Redwood seedling gifts for the holidays!

Give the gift of redwood seedlings. Photo by Mark Bult
Give the gift of redwood seedlings. Photo by Mark Bult

If you’re still wondering what to get for the friends and family on your holiday shopping list, consider having a redwood seedling planted in their honor! I think this is one of the most special gifts out there (ahem, if any friends of mine happen to be reading this—take note!). Your seedling gift contributes to reforestation efforts, adding a tree to an area where it is needed most. Besides being beautiful, the tree will eventually provide important habitat for forest animals, including threatened and endangered species like the spotted owl. And unlike most gifts, the redwood tree will be around for a long, long time – potentially thousands of years! Talk about a gift that truly keeps on giving.

The last day to order a seedling gift for the holidays is Wednesday, December 12. Visit the website today to place your order! Save the Redwoods League will send a beautiful commemorative card to the recipient. Not only will they be thrilled with the meaningful gift, you’ll get to know that your gift is literally helping to make the world a better place.

To see more ways to make a difference this holiday season, check out all the ways to give!

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About Jennifer Benito-Kowalski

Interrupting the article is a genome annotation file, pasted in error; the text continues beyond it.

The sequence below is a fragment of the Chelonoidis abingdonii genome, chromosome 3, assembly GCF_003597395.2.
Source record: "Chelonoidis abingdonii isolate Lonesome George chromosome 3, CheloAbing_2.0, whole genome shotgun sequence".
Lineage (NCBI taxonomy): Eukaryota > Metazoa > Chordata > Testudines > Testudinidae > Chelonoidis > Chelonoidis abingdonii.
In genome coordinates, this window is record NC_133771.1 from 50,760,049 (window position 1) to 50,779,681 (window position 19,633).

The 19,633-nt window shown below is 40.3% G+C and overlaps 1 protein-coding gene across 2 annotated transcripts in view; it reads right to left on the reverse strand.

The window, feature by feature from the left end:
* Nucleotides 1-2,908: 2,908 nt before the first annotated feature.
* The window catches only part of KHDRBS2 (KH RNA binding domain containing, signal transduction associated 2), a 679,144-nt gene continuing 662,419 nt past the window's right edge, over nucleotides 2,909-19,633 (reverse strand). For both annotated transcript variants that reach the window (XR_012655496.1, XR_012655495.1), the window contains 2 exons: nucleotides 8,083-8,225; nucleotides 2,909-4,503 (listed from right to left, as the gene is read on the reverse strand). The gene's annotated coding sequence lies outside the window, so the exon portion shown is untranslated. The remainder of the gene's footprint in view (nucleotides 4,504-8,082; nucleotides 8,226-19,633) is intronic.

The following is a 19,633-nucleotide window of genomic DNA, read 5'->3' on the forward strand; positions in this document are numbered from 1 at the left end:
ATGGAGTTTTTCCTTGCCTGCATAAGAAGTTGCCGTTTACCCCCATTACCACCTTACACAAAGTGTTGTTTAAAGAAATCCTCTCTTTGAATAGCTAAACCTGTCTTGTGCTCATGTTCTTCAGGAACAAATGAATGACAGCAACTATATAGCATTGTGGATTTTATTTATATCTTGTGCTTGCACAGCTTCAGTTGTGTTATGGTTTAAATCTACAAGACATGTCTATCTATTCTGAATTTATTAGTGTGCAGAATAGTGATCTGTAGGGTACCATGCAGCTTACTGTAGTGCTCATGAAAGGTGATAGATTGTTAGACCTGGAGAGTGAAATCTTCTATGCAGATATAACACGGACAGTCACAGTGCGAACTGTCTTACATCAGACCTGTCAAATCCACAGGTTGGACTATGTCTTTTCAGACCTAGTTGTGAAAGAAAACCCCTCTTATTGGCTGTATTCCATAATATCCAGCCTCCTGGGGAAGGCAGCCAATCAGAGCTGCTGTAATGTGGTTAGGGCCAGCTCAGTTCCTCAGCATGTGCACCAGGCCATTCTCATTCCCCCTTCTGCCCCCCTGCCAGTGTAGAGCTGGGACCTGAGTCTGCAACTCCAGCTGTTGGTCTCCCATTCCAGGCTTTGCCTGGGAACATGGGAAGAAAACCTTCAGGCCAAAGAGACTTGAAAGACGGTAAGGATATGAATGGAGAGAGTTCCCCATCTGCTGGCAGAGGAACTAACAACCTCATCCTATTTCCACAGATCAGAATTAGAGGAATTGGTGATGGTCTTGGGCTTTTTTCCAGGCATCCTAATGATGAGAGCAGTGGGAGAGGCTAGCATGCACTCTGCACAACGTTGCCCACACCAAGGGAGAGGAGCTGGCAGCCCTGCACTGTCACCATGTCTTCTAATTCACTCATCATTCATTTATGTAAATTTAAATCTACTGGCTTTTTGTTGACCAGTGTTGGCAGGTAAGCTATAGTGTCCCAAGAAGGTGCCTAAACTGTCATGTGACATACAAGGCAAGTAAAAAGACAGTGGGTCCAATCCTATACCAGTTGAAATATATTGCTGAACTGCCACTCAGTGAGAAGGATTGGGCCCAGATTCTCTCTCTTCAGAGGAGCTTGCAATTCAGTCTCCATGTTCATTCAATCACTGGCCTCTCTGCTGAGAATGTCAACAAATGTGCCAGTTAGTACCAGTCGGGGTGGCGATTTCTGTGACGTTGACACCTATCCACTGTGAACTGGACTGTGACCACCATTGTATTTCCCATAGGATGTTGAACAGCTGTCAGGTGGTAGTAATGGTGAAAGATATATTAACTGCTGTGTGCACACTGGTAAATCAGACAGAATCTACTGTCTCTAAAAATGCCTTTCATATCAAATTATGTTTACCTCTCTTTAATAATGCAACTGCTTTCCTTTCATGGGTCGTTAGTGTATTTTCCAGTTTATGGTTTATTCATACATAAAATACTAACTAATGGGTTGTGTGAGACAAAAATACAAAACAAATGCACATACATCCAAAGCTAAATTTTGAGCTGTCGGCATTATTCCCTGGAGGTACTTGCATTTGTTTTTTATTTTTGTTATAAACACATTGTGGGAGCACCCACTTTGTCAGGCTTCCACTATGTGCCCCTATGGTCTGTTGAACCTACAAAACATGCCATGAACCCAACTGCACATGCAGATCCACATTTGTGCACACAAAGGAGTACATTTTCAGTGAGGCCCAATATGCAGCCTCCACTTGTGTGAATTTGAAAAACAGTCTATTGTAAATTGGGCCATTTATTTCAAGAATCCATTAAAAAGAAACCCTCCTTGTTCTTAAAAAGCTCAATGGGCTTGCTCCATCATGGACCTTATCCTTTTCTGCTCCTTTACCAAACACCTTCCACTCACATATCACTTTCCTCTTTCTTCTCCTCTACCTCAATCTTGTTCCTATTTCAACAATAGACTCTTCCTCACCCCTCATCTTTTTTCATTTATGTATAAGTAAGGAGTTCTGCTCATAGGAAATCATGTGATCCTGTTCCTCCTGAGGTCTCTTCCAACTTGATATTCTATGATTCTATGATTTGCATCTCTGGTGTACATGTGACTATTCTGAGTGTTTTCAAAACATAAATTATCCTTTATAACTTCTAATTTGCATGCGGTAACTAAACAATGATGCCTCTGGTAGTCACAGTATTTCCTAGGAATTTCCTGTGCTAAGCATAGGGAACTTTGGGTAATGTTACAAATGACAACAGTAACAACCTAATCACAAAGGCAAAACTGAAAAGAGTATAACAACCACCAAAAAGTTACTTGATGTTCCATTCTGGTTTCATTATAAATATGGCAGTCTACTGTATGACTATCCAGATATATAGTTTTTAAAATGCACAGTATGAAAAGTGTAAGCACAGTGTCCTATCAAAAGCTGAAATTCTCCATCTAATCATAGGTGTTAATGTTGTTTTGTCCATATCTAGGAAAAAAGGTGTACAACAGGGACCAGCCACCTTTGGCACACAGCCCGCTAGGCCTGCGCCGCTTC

Jennifer joined Save the Redwoods League in 2007 as the Director of Outreach, charged with leading the organization's marketing communications and outreach efforts to connect people to the peace and beauty of the redwood forests.

Pablo Cunazza Mardones (on my right) and Patricio Contreras Bravo (on my left), colleagues at Parque Nacional Alerce Costero.

Trees Bring Us Together


Working for Save the Redwoods League is an honor in many ways.  We are able to serve our nearly 20,000 members, honor the League’s nearly 100-year history, seek to benefit one of the world’s iconic species and, occasionally, work hand-in-hand Continued

A researcher climbs a giant sequoia at Mountain Home Grove next to a burned giant sequoia that remains alive with two vigorous sprouts near its broken top. Photo credit: Bob Van Pelt

Burned out but not fading away


It’s fairly difficult for me to imagine living for 3,000 years. Yet giant sequoias live for millennia, standing tall in a single location as the years, decades, and centuries tick by. They are pounded by rain, snow, sweltering heat, lightening, Continued

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